To prevent the further spread of COVID-19, multiple establishments have taken various precautionary measures. Physical interaction is limited. People are encouraged to avoid public transportation and crowded places by working at home. Schools are also implementing similar precautions by postponing physical classes and opting for a virtual solution. As a result, the use of video conferencing has increased as more companies and schools decide to move to an online format. 

Transitioning online can be difficult especially for the deaf and hard of hearing community. This is why making virtual meetings accessible for everyone is important. Fortunately, technology has advanced, and tools that offer real-time captions now exist making a huge difference to video conferencing. These captions are synchronized with the video. This is so the viewer can read the text at the same time the action itself is happening on the video.

So, how exactly do captions improve video conferencing accessibility? Here are three ways:

 

1. Work at Home and Online Classes

As mentioned, companies are highly encouraged to work at home and conduct discussions online. The same goes for schools across the country that have started to hold online classes. This calculated more is a safety measure during the pandemic, to help reduce the spread of infection. Unfortunately, this new setup can be difficult. Employees and students may have a hard time adjusting, especially people with disabilities. This can prevent them from working to their full potential.

A way to solve this is through real-time captions. This enables people with hearing disabilities to communicate with their classmates or coworkers more effectively through video conferences. Live captions can help them read what people are saying in real-time. With live captions, it’s easier for students to participate in online classes in the comforts of their own homes.

 

2. Alternative for Other Accessibility Tools

Companies and institutions have to find a way to provide the necessary accommodations for the deaf and hard of hearing according to the Americans with Disabilities Act (ADA) and Individuals with Disabilities Education Act (IDEA).

Providing access to people with hearing disabilities can be expensive. Organizations have to expend a lot of effort such as hiring sign language interpreters as well as purchasing listening devices. It also requires a lot of time to ensure that everyone is accommodated. Unfortunately, not every organization or institution can afford these accessibility tools, especially during these trying times. 

To solve this, companies or institutions can use captions as an affordable alternative. This can ensure that the deaf and hard of hearing can participate even without other aids. There are transcription services with extra closed captioning service for videos, giving a big advantage to deaf and hard of hearing people.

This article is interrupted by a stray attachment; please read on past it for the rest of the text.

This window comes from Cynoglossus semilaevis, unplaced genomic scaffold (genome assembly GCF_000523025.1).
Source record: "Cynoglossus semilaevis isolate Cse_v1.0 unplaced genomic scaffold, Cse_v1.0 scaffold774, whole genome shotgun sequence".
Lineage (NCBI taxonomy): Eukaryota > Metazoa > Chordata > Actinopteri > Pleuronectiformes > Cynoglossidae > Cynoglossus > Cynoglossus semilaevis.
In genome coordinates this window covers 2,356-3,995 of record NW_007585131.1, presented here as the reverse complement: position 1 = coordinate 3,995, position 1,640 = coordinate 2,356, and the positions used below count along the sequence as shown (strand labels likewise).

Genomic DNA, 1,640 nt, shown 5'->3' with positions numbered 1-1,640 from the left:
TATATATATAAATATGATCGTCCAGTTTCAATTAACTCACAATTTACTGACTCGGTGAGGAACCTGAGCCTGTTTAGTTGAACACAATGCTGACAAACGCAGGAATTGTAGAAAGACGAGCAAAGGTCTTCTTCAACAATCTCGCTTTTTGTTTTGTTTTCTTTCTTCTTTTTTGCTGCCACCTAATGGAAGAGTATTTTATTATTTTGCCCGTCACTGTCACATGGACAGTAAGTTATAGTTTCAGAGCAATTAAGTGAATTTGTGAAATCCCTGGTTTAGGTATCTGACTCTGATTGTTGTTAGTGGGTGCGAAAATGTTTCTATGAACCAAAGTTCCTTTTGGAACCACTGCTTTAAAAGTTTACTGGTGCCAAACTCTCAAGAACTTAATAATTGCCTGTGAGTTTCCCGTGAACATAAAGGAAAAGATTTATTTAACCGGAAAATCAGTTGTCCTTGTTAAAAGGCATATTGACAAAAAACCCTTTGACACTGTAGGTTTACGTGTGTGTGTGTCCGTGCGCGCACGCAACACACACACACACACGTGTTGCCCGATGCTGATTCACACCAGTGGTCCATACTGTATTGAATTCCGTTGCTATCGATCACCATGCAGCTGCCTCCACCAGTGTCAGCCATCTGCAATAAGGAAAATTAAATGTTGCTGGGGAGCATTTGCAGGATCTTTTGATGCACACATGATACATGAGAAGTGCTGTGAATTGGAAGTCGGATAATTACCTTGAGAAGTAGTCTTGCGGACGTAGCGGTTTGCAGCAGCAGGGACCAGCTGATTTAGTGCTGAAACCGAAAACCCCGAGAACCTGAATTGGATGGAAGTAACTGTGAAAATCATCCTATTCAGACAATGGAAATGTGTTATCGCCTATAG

3. More Inclusion and Independence for People with Hearing Disabilities

Although interpreters and note-takers enable people with hearing disabilities to work more effectively, it can also make it difficult for them to establish a deeper connection with their coworkers or classmates. This can cause them to feel isolated or excluded. Accessibility tools and elements such as captions and subtitles, on the other hand, are easier and much more convenient. This will give people with hearing disabilities a much more wholesome experience, eliminating the feeling of isolation. This will also give them independence and flexibility with their own workload and their own work process. 

Fortunately, with live captions, the deaf and hard of hearing can communicate directly with others and respond in real-time. As a result, they will feel more included and their relationship with others will also improve.

 

Now that you have an idea of how invaluable captions are to improving video conferencing accessibility, you’ll be wondering how to acquire captions for your own videos. Here are several ways you can caption your videos.

  • Transcribe manually and caption your videos. You can either edit your videos and hardcode the captions into them. You can also create .srt files which can appear as options when you play the video.
  • Hire a professional transcriber.
  • Outsource a transcription service with a team of seasoned transcribers and editors.

 The more you incorporate caption in every video you have for a class or for work, the more you’re improving video conferencing accessibility. And the more you improve this accessibility, the more you’re making it better for the community.